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Kansas takes a stand for intellectual freedom

Kansas enacts FIRE’s model Intellectual Freedom Protection Act, which prohibits mandatory statements on diversity, equity, and inclusion, and all other political litmus tests.
Dome of the Kansas State Capital Building in Topeka with the state flag in the foreground

Paul Brady Photography /

In a victory for students, faculty, and applicants of Kansas public institutions of higher education, House Bill 2105 will become law on July 1. The law will ensure that public colleges cannot use political litmus tests, regardless of the issue or the candidate’s views, now or in the future as part of the hiring and review process. HB 2105 is based on FIRE’s model Intellectual Freedom Protection Act

Over the last several years, FIRE has seen more and more colleges require applicants for admission or for faculty appointments, promotion, or tenure to disclose their views on diversity, equity, and inclusion. DEI statements are the most common version of political litmus tests that we see on campus today. Data shows that institutions often use a candidate’s DEI statement as a de facto political litmus test: Say the wrong thing — or decline to say anything at all — and an institution will reject a candidate even before it reviews the merits of the candidate’s application. As we wrote about DEI statements:

[T]he typical DEI statement policy is not concerned merely with a faculty member’s relevant scholarship or the laudable goal of ensuring faculty refrain from discrimination or work toward the success of all of their students, regardless of identity. Many policies invade faculty members’ freedom of conscience, prying into their private beliefs on matters of public concern. They compel faculty to express or demonstrate commitment to the university’s viewpoints or to conform their pedagogy, research, and/or service activities to specific ideological perspectives. Others are so vague they raise serious concerns that the lack of sufficient guardrails will allow improper viewpoint discrimination to creep into the evaluation process.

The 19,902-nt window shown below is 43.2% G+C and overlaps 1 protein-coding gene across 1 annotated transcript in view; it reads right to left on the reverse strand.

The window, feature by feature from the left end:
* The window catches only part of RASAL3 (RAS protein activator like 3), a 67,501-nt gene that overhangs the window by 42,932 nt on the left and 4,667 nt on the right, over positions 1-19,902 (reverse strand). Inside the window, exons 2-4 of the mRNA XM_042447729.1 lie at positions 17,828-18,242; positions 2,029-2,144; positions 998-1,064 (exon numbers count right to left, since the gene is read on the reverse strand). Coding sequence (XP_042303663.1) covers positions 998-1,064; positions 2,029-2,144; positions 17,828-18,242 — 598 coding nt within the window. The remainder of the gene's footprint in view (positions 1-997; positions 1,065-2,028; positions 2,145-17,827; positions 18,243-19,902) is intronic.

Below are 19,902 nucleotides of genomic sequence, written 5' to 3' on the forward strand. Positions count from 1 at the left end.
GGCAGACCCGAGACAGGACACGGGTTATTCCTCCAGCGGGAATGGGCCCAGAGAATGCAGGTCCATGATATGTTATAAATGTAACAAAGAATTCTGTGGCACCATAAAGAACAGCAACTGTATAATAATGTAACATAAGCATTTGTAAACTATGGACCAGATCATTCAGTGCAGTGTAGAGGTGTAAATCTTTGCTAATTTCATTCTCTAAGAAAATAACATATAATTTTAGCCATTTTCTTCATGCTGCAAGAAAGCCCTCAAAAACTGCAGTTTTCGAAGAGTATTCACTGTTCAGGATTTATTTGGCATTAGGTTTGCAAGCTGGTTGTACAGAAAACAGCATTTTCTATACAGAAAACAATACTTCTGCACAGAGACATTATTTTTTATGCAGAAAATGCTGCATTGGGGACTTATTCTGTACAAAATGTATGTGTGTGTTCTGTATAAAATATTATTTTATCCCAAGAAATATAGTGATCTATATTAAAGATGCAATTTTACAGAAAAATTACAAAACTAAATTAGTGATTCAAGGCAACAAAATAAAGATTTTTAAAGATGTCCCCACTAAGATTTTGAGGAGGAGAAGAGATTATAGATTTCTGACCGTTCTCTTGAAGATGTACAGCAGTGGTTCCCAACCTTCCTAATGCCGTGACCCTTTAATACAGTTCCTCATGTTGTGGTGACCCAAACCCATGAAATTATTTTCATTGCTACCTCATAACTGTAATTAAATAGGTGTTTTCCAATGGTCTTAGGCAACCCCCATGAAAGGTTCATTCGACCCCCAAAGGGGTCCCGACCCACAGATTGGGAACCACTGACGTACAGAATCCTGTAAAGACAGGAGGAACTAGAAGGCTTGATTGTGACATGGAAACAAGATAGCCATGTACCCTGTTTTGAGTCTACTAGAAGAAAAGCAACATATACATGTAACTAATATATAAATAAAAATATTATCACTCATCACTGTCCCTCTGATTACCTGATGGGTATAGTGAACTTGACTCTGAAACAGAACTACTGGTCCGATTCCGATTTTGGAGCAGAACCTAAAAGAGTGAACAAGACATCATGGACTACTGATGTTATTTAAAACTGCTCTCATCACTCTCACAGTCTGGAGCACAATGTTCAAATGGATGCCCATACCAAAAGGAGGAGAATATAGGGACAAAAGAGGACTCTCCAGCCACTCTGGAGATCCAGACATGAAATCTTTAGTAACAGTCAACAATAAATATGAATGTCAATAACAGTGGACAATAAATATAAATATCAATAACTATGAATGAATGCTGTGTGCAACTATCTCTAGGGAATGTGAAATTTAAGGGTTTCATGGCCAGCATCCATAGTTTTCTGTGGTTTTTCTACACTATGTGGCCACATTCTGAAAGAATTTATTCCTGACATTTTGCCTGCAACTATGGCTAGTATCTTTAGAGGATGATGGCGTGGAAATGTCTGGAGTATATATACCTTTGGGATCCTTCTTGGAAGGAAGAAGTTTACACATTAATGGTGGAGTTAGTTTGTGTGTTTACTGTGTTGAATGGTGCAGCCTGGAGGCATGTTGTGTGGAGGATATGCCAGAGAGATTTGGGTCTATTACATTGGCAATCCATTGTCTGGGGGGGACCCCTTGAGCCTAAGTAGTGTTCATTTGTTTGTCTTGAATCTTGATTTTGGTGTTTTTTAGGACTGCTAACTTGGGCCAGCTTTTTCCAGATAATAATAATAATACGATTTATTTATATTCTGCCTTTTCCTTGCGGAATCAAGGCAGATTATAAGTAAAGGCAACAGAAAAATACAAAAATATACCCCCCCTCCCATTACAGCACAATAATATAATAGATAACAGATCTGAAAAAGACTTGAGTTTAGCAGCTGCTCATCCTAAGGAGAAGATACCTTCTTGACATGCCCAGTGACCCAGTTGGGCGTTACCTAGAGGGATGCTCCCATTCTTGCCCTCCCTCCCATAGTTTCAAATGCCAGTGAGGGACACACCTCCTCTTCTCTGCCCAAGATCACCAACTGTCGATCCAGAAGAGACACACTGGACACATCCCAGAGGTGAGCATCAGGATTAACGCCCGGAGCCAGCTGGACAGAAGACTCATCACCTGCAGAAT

HB 2105 prohibits this practice by stating: 

No postsecondary educational institution shall condition admission or educational aid to an applicant for admission, hiring an applicant for employment or hiring, reappointing or promoting a faculty member, on the applicant's or faculty member's pledging allegiance to or making a statement of personal support for or opposition to any political ideology or movement, including a pledge or statement regarding diversity, equity or inclusion, or to request or require any such pledge or statement from an applicant or faculty member.

The bill also requires all public colleges in Kansas to: 

post and make publicly available on such institution’s website all training materials used for students, faculty, and staff on all matters of nondiscrimination, diversity, equity, inclusion, race, ethnicity, sex or bias and all of such institution’s policies and guidance on such matters.

This requirement will allow the public to better understand the materials used in official orientation programming and anti-discrimination training to ensure transparency regarding the values, policies, and practices of these institutions.

FIRE applauds Rep. Steven Howe for sponsoring this important legislation. Kansas public higher education is better off with HB 2105’s enactment. 

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